Sad mothers have small babies

August 25, 2010

Clinical depression and anxiety during pregnancy results in smaller babies that are more likely to die in infancy, according to new research published in the open access journal BMC Public Health. The study, which focused on women living in rural Bangladesh, provides the first finding of its kind in a non-Western population. The research indicates that mental health issues are likely to be a primary contributor to infant mortality and poor child health, above poverty, malnutrition or low socio-economic status.

A collaboration between researchers at the Karolinska Instituet in Sweden and the Bangladesh Rural Advancement Committee (BRAC) assessed the mental health of 720 women in the third trimester of pregnancy from two rural sub-districts of Bangladesh for symptoms of antepartum (Edinburgh Postpartum Depression Scale) and antepartum (State Trait Anxiety Inventory) and followed them until 6-8 months postpartum.

Infant birth weight of 81% babies born at term was measured within 48 hours of delivery and baseline data provided socio-economic, anthropometric, reproductive, obstetric and social support information. Lead researcher Hashima-E- Nasreen explains, "18% of the women we studied in two rural areas of Bangladesh were diagnosed as having depression and one-quarter as having anxiety during pregnancy, and these women were much more likely to give birth to very small babies. This is a worrying problem, since low birth weight is strongly associated with infant death, which may in turn perpetuate the cycle of and underdevelopment".

The study raises awareness of the significance of depression and anxiety leading to poor health in South Asian countries. It suggests that one way to reach the internationally-agreed Millennium Development Goal to reduce in the developing world would be to invest in support services in this area.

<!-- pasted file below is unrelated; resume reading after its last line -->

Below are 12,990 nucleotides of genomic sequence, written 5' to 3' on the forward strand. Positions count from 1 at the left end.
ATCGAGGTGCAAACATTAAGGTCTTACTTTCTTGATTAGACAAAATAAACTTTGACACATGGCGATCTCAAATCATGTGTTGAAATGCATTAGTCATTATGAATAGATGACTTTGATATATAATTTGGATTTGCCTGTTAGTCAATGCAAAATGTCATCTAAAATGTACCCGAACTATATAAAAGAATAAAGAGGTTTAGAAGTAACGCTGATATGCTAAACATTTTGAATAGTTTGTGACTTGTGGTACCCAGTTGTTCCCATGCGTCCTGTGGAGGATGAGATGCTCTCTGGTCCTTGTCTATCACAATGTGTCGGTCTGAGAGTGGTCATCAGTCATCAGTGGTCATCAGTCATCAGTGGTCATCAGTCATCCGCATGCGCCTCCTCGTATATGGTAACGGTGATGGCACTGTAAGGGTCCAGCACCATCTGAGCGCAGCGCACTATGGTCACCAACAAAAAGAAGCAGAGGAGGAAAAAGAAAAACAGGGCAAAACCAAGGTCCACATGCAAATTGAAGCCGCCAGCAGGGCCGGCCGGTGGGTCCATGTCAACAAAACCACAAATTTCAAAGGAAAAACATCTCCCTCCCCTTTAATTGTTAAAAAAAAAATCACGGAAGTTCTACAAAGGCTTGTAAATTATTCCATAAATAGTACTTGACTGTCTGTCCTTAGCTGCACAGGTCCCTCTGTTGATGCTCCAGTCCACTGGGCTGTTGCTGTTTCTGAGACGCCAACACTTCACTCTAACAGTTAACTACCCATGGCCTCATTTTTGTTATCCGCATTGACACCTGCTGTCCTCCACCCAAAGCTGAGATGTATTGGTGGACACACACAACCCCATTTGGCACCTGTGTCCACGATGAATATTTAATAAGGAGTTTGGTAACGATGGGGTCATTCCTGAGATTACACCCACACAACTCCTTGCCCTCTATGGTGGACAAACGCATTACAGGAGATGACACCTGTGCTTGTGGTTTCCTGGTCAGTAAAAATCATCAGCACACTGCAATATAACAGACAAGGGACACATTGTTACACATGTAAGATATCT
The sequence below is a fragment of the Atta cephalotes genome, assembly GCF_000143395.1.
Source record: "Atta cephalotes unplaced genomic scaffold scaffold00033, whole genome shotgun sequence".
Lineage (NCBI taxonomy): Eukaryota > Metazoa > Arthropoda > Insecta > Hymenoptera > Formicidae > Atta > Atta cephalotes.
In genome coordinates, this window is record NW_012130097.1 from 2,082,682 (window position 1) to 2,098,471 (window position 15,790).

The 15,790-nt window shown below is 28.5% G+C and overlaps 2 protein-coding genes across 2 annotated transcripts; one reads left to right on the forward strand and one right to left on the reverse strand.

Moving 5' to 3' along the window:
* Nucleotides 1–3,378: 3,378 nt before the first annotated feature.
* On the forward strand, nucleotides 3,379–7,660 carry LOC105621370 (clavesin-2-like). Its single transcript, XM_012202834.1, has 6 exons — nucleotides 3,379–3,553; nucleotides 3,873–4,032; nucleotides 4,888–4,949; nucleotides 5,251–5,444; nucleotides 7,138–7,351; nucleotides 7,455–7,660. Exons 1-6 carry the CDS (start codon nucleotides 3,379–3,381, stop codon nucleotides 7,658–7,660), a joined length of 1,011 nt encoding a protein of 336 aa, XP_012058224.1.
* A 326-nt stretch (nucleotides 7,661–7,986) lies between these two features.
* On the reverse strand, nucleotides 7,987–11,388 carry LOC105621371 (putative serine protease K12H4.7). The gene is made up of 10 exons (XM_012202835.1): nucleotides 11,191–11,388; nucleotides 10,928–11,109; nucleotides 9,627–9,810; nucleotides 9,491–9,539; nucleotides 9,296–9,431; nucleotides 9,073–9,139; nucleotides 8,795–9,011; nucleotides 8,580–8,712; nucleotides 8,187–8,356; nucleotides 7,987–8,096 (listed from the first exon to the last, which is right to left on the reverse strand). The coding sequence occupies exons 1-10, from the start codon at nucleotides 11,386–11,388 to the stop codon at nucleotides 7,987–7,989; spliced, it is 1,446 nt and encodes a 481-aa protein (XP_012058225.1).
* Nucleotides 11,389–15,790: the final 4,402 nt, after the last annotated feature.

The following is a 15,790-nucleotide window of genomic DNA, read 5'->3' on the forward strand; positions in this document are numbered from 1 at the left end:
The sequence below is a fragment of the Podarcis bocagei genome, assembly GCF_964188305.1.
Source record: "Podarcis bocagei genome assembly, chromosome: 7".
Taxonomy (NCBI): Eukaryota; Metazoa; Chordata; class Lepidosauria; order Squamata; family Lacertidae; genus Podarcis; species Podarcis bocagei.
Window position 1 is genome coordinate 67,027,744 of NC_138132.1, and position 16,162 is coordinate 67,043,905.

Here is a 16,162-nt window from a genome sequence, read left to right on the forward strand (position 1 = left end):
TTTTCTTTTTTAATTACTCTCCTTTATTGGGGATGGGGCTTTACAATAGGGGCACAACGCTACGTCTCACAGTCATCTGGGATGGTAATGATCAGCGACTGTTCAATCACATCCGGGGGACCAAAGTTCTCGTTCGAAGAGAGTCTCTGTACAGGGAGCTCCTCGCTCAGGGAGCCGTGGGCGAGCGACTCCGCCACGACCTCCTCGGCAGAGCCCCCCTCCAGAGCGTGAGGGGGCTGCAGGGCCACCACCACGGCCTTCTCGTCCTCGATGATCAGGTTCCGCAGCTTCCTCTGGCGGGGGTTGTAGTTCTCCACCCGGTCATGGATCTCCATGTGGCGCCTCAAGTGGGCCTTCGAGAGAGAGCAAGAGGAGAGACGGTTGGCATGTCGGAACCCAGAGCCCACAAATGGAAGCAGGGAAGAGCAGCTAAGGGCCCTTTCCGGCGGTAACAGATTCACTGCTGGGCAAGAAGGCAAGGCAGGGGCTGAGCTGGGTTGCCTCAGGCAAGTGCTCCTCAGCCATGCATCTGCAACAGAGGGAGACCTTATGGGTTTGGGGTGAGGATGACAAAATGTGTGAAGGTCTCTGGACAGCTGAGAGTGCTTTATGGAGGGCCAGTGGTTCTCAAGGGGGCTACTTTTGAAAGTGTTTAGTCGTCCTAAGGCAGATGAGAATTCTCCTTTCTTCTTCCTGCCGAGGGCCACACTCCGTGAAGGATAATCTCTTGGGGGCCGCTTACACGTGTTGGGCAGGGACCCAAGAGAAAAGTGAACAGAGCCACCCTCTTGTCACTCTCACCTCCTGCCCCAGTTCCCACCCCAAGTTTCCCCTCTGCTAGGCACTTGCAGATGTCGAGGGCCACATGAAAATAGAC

More information: Low birth weight in offspring of women with depressive and anxiety symptoms during pregnancy: Results from a population based study in Bangladesh, Hashima-E Nasreen, Zarina N Kabir, Yvonne Forsell and Maigun Edhborg, BMC Public Health (in press), www.biomedcentral.com/bmcpublichealth/

Related Stories

Recommended for you

Moderate coffee drinking 'more likely to benefit health than to harm it', say experts

November 22, 2017
Drinking coffee is "more likely to benefit health than to harm it" for a range of health outcomes, say researchers in The BMJ today.

When traveling on public transport, you may want to cover your ears

November 22, 2017
The noise levels commuters are exposed to while using public transport or while biking, could induce hearing loss if experienced repeatedly and over long periods of time, according to a study published in the open access ...

Different types of alcohol elicit different emotional responses

November 22, 2017
Different types of alcohol elicit different emotional responses, but spirits are most frequently associated with feelings of aggression, suggests research published in the online journal BMJ Open.

Air pollution linked to poorer quality sperm

November 22, 2017
Air pollution, particularly levels of fine particulate matter (PM2.5), is associated with poorer quality sperm, suggests research published online in Occupational & Environmental Medicine.

Sunrise and sunset guide daily activities of city-dwellers

November 21, 2017
Despite artificial lightning and social conventions, the dynamics of daylight still influence the daily activities of people living in modern, urban environments, according to new research published in PLOS Computational ...

Older men need more protein to maintain muscles

November 21, 2017
The amount of protein recommended by international guidelines is not sufficient to maintain muscle size and strength in older men, according to a new study.

0 comments

Please sign in to add a comment. Registration is free, and takes less than a minute. Read more

Click here to reset your password.
Sign in to get notified via email when new comments are made.